Q&A: How likely is it my child’s school will close due to school building defects?
The Department of Education is conducting structural safety checks of more than 40 schools over the coming days
Taoiseach Leo Varadkar pictured during a visit to two schools in Tyrrelstown, Dublin, which are currently closed due to concerns over structural defects. Photograph: Colin Keegan/Collins.
How likely is it that my child’s school will close?
No one knows for sure. If your child is attending one of the 40-plus schools which face structural assessments, you should keep in close touch with your school over the mid-term break.
The Department of Education will be conducting structural safety checks over the coming days and will pass on any detail to school principals.
The highest risk schools appear to be those built between 2007 and 2013 under the department’s “rapid build” scheme. Three-storey buildings, in particular, seem to be at high risk.
When will I know the outcome of my school’s safety check?
The department says these checks should be completed ahead of the end of the mid-term break on November 12th.
It is updating all principals and patrons on developments. It has asked parents to contact principals, rather than the department, for updates given that scale of the numbers potentially affected.
If a school needs to be closed, the department will alert the media. Otherwise, principals and patrons will be alerted.
Will all schools with structural problems have to close?
Not necessarily. In some cases, engineering solutions may be available - such as bracing walls - to ensure they are structurally sound on a temporary basis. This would allow schools to continue with minimal disruption.
In larger schools, structural concerns may only relate to some rather than all buildings on campus.
So, what happens if my child’s school is ordered to shut?
The Minister for Education says his department will work with schools, education partners and local communities to help source alternative temporary accommodation - where required - in time for the resumption of school after mid-term.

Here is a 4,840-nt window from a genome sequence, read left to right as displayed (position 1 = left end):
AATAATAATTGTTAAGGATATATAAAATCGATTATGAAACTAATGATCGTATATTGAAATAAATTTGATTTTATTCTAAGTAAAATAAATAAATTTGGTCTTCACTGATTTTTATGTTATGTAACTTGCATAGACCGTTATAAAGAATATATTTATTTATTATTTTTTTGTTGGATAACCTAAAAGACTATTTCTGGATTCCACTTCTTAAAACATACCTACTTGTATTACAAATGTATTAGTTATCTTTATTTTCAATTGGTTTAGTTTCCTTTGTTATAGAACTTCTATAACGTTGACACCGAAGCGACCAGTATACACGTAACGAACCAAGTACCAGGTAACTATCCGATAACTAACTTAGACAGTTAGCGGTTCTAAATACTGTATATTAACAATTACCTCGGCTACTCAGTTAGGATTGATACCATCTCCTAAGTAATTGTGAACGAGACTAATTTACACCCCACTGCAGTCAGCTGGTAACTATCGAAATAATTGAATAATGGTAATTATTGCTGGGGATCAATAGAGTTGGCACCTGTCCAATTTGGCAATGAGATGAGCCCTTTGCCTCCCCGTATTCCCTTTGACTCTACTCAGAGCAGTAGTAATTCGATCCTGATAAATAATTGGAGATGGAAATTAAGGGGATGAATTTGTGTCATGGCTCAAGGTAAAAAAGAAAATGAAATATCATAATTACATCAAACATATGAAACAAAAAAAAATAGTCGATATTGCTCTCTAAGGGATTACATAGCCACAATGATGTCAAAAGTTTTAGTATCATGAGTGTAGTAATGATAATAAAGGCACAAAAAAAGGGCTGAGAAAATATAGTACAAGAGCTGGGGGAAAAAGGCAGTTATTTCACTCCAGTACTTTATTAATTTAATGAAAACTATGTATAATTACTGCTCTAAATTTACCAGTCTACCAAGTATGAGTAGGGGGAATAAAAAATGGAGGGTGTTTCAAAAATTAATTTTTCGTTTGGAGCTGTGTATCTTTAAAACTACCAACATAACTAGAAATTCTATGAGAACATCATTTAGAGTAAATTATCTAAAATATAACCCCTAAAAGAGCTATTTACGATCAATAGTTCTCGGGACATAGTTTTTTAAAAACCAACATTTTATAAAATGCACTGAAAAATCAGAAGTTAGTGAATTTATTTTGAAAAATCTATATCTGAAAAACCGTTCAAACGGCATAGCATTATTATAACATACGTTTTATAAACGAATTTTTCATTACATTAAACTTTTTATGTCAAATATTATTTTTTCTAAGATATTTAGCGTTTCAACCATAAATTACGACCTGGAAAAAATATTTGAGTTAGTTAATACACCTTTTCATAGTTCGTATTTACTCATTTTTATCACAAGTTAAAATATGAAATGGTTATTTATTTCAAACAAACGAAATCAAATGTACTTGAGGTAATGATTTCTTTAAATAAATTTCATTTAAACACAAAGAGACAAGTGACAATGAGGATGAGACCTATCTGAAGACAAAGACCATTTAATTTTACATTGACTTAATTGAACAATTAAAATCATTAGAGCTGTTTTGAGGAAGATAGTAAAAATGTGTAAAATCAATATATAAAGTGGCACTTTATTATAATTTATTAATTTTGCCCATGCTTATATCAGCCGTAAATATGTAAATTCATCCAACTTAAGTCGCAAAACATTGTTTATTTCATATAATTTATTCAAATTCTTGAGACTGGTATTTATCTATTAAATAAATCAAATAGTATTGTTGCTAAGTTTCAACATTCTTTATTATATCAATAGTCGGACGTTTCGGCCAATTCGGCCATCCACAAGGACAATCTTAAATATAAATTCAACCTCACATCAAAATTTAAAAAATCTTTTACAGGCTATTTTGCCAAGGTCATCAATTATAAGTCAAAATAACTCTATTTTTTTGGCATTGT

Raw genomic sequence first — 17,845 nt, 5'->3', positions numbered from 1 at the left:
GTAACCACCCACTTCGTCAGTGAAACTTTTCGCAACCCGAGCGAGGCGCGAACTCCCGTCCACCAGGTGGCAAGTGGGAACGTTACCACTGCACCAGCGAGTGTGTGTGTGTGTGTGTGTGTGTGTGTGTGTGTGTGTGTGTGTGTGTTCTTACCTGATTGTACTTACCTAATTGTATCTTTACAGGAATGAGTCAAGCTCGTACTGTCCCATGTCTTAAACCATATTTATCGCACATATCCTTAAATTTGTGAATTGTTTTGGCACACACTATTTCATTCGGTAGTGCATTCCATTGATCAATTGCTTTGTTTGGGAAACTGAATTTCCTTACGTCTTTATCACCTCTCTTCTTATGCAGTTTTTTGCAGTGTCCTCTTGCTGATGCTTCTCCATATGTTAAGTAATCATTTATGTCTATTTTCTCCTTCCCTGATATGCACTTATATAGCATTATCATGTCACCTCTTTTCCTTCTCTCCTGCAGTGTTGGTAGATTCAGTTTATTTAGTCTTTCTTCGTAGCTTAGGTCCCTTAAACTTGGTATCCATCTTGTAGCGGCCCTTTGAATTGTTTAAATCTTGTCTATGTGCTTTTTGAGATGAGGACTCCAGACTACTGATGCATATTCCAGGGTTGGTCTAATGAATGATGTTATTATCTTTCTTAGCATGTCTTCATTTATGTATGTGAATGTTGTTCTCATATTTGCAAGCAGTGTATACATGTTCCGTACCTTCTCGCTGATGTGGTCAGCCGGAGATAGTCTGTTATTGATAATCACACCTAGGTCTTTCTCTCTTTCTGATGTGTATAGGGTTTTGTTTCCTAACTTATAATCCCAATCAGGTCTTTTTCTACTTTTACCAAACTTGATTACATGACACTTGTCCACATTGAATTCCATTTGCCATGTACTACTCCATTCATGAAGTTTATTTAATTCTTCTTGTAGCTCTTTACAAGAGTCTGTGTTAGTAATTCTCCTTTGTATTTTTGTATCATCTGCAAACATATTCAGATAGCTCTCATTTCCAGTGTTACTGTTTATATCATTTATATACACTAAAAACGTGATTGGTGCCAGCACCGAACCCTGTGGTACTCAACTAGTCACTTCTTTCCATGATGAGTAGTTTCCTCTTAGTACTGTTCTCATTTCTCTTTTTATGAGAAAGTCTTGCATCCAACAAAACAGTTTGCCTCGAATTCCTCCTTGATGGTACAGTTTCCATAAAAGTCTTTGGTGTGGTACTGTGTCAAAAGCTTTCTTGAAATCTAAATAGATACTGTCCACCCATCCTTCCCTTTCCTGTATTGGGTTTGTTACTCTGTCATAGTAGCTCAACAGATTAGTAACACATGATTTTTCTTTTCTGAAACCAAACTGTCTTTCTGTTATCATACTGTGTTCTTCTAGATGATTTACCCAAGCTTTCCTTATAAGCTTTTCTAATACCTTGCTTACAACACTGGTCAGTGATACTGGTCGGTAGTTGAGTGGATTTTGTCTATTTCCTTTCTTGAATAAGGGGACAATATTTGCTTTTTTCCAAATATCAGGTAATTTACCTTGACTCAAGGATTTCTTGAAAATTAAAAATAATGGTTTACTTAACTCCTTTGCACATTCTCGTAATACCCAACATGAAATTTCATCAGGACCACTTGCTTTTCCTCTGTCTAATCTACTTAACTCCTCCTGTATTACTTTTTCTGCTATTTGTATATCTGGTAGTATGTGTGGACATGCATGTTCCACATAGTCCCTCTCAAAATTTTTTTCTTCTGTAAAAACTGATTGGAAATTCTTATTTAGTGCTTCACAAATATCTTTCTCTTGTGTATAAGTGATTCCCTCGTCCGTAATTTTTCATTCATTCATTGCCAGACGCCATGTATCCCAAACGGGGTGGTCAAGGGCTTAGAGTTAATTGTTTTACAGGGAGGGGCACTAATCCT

In the case of two primary schools which closed this week in Tyrrelstown, Dublin, for example, options such as spare capacity in a local secondary school and further education college are being explored for the 1,200 pupils affected.
If many schools do end up closing, it will be a mammoth task to find places within a matter of days.
To make matters even more challenging, prefabs are not an option in many cases - at least in the short term - as planning permission is required.
What structural problems have been uncovered to date?
The concerns relate to schools which were built using a particular construction method: steel frame and timber infill.
In one school, an engineer working on behalf of the department found that ties that should fix the exterior and interior walls were either absent or inadequate in places. Wooden panels which form part of the walls were not bolted to steel girders.
In this case, engineers concluded that if the defects led to a structural failure during storm force winds, there was a more than 80 per cent chance of bricks or material falling outwards, and a 20 per cent chance of an inner leaf wall falling inwards.
How did these problems occur in the first place?
It’s a good question - and one which may well end up being fought over in the courts.
What we do know is that the concerns relate to schools built by a single firm: Western Building Systems.
The schools were delivered under “rapid build” contracts, introduced in September 2007. They aimed to speed up the delivery of schools from between three to five years to well under 12 months. In fact, the building phase - in some cases - took just three months.
The system created risks in managing quality and building regulations at the time were loose.
Concerns were first raised over fire safety in these schools in 2015, which led to a series of fire audits being commissioned. These, in turn, have triggered these latest structural concerns.
Who was responsible for signing off the schools?
WBS says the department itself deemed each project to be fully compliant, issuing the supporting certificates of completion.
However, the department has insisted that the contractor and its design team were “fully responsible for the construction and certification of the buildings” in accordance with the regulations in force at the time.
It said the role of department representatives during periodic site visits was as “client liaison”.
This, it says, should not be construed as removing the responsibility from the contractor and its design teams for detailed quality control and certification of the buildings.
Who will pick up the tab for all this?
Taoiseach Leo Varadkar has said the building firm will be pursued for the cost of any remedial works.
It’s uncertain whether this will be possible, given that some contracts have a defects liability period of six years.
WBS for its part has pledged to resolve any issues which arise, and insists that until now its integrity has “never been questioned” in 35 years of operating.